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Respiratory disorders

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Abstract

Respiratory disorders in backyard poultry tend not to be problems that affect single birds, but diseases that affect the whole flock. This chapter covers the epidemiology, aetiology and pathogenesis, clinical signs, differential diagnosis, post-mortem findings, laboratory diagnosis, treatment, prognosis and prevention of a wide range of respiratory diseases in poultry.

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/content/chapter/10.22233/9781910443194.chap15

Figures

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15.4 Severe sinusitis in a laying hen due to infectious bronchitis. (© Clinic for Birds, Reptiles, Amphibians and Fish, JLU Giessen)
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15.5 Post-mortem view of ovarian cysts (arrowed) in a laying hen due to infectious bronchitis. (© Michael Lierz)
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15.6 Endoscopic view of severe tracheitis due to infectious laryngotracheitis in a laying hen. Note the swollen, red appearance of the mucosa indicating inflammation. (© Michael Lierz)
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15.7 Post-mortem view of severe fibrinous tracheitis due to infectious laryngotracheitis in a laying hen. The mucosal membrane is completely coated with a diphtheritic membrane material. (© Clinic for Birds, Reptiles, Amphibians and Fish, JLU Giessen)
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15.8 Severe oedema of the head in a turkey. Avian metapneumovirus is a likely cause. (© Clinic for Birds, Reptiles, Amphibians and Fish, JLU Giessen)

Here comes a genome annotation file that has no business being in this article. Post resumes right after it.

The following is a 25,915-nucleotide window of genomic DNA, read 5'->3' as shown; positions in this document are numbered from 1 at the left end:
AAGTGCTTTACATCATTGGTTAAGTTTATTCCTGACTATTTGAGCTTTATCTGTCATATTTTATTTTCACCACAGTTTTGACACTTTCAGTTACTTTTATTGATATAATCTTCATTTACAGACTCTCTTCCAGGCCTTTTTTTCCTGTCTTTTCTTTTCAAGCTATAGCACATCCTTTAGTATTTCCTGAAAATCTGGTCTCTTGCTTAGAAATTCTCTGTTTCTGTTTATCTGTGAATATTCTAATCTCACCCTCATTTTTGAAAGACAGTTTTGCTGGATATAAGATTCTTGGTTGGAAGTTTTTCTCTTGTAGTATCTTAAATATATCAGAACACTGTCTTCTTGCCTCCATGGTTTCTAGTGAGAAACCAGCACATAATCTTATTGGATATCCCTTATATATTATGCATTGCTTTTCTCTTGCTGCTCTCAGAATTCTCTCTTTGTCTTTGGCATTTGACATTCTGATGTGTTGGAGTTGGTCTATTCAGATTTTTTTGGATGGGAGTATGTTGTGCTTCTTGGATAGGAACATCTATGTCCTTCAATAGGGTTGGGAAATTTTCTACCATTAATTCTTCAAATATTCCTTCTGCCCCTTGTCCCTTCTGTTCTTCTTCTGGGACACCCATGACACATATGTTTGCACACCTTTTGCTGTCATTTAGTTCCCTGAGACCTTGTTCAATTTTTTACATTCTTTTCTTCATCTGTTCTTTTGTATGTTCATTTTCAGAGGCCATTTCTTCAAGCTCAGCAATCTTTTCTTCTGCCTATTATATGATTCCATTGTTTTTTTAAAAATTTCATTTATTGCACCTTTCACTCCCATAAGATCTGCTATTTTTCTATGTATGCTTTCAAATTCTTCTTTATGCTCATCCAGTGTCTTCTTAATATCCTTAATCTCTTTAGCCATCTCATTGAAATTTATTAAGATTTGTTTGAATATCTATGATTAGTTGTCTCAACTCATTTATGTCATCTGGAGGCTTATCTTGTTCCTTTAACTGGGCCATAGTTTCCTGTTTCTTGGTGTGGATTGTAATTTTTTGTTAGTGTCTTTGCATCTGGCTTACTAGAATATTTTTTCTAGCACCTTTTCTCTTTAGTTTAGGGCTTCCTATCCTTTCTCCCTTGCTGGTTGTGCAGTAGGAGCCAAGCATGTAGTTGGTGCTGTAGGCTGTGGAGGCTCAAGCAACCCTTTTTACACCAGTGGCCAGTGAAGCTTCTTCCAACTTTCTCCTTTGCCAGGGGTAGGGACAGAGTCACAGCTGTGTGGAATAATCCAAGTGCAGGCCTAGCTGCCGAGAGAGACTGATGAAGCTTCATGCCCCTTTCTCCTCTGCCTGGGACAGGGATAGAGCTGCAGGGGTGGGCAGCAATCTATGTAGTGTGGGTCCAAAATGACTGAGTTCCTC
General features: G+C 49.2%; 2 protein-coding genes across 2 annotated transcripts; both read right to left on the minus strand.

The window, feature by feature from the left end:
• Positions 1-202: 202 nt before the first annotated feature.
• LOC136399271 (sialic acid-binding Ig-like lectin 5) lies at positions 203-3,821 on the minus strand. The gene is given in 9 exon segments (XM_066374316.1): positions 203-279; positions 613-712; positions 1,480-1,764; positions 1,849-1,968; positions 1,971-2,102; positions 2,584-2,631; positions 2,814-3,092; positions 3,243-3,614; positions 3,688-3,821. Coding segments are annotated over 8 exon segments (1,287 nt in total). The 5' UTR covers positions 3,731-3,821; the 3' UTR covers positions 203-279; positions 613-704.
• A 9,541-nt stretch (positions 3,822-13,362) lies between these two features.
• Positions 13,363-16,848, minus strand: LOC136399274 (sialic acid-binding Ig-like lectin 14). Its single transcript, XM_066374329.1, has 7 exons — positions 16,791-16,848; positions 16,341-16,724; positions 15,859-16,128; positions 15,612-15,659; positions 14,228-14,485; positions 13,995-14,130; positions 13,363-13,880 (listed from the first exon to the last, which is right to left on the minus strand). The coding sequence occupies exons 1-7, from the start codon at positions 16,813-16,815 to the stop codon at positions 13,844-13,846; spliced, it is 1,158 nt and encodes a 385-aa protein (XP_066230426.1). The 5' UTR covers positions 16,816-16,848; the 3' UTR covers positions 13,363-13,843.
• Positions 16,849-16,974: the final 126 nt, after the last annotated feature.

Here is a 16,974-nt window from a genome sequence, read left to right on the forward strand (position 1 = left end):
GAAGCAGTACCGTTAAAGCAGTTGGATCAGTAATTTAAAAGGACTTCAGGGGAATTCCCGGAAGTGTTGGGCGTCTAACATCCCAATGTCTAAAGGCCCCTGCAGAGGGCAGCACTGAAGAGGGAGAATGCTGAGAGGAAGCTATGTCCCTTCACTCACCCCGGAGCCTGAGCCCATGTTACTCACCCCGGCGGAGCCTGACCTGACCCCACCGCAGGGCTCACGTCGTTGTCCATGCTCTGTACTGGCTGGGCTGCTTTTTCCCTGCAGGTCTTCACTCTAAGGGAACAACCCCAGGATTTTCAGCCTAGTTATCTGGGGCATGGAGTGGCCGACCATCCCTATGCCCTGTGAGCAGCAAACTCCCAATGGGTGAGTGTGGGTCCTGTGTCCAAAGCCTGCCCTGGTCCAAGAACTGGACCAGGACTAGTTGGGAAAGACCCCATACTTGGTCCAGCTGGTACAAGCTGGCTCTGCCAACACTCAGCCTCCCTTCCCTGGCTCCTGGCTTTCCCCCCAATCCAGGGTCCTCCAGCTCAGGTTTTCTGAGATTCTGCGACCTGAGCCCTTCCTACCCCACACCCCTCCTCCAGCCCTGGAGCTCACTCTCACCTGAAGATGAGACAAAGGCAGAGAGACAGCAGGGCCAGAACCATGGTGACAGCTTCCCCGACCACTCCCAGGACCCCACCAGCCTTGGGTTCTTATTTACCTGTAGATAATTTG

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15.9 Severe general clinical signs, such as sleepiness and ruffled feathers, combined with sinusitis in a broiler chick caused by avian paramyxovirus infection. (© Clinic for Birds, Reptiles, Amphibians and Fish, JLU Giessen)
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15.10 Fibrinopurulent sinusitis in a turkey chick due to a low pathogenic avian influenza virus infection. (© Lierz & Hafez, FU Berlin)
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15.11 Severe conjunctivitis in a goose due to infection. (© Clinic for Birds, Reptiles, Amphibians and Fish, JLU Giessen)
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15.12 Dwarfism in a chick (right) compared with a normal chick (left) at the time of hatching due to a vertical infection. (© Michael Lierz)
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15.13 Fried-egg appearance of a colony on a specific agar after isolation. (© Michael Lierz)
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15.14 Post-mortem view of severe fibrinopurulent air sacculitis due to infection. Note the presence of caseous material. A similar appearance is seen with infection. (© Lierz & Hafez, FU Berlin)
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15.15 Endoscopic view of caseous material on the air sac membrane and liver capsule as a result of a bacterial infection. In such cases, and are the most likely pathogens. (© Michael Lierz)
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15.16 Post-mortem view of severe fibrinopurulent pneumonia with caseous material in the lung. In this case, infection was confirmed as the cause. (© Lierz & Hafez, FU Berlin)
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15.17 Endoscopic view of the air sac membranes coated with grey granulomas. Upon closer inspection, the mould appearance of the granulomas is clearly visible, indicating aspergillosis. (© Michael Lierz)

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